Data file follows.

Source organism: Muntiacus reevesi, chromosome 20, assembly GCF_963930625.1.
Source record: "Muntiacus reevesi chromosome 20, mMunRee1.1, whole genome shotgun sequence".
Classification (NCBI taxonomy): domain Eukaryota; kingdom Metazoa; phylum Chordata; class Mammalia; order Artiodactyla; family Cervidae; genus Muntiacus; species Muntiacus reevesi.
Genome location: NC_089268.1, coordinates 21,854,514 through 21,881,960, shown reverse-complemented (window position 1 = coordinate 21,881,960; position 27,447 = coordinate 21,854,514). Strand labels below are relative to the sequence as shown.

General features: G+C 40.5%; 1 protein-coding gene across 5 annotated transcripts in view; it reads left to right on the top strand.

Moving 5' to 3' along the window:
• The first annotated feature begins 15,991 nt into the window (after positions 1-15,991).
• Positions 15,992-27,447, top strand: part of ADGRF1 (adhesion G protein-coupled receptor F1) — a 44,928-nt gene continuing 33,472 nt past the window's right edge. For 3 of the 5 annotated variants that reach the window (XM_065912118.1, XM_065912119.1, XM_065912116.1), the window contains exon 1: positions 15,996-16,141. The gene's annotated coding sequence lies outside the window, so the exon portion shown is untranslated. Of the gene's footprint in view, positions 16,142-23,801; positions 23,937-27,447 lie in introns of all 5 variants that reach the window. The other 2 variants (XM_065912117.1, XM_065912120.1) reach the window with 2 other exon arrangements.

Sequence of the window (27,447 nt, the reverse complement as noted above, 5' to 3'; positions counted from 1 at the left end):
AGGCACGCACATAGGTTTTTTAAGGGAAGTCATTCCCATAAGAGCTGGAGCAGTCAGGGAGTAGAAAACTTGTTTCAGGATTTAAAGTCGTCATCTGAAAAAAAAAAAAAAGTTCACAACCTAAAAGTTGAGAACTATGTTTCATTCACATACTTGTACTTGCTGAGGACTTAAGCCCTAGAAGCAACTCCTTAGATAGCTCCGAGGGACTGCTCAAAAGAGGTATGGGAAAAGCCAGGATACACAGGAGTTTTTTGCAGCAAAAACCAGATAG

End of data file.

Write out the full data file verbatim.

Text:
Source organism: Muntiacus reevesi, chromosome 20, assembly GCF_963930625.1.
Source record: "Muntiacus reevesi chromosome 20, mMunRee1.1, whole genome shotgun sequence".
Classification (NCBI taxonomy): domain Eukaryota; kingdom Metazoa; phylum Chordata; class Mammalia; order Artiodactyla; family Cervidae; genus Muntiacus; species Muntiacus reevesi.
Genome location: NC_089268.1, coordinates 21,854,514 through 21,881,960, shown reverse-complemented (window position 1 = coordinate 21,881,960; position 27,447 = coordinate 21,854,514). Strand labels below are relative to the sequence as shown.

General features: G+C 40.5%; 1 protein-coding gene across 5 annotated transcripts in view; it reads left to right on the top strand.

Moving 5' to 3' along the window:
• The first annotated feature begins 15,991 nt into the window (after positions 1-15,991).
• Positions 15,992-27,447, top strand: part of ADGRF1 (adhesion G protein-coupled receptor F1) — a 44,928-nt gene continuing 33,472 nt past the window's right edge. For 3 of the 5 annotated variants that reach the window (XM_065912118.1, XM_065912119.1, XM_065912116.1), the window contains exon 1: positions 15,996-16,141. The gene's annotated coding sequence lies outside the window, so the exon portion shown is untranslated. Of the gene's footprint in view, positions 16,142-23,801; positions 23,937-27,447 lie in introns of all 5 variants that reach the window. The other 2 variants (XM_065912117.1, XM_065912120.1) reach the window with 2 other exon arrangements.

Sequence of the window (27,447 nt, the reverse complement as noted above, 5' to 3'; positions counted from 1 at the left end):
AGGCACGCACATAGGTTTTTTAAGGGAAGTCATTCCCATAAGAGCTGGAGCAGTCAGGGAGTAGAAAACTTGTTTCAGGATTTAAAGTCGTCATCTGAAAAAAAAAAAAAAGTTCACAACCTAAAAGTTGAGAACTATGTTTCATTCACATACTTGTACTTGCTGAGGACTTAAGCCCTAGAAGCAACTCCTTAGATAGCTCCGAGGGACTGCTCAAAAGAGGTATGGGAAAAGCCAGGATACACAGGAGTTTTTTGCAGCAAAAACCAGATAG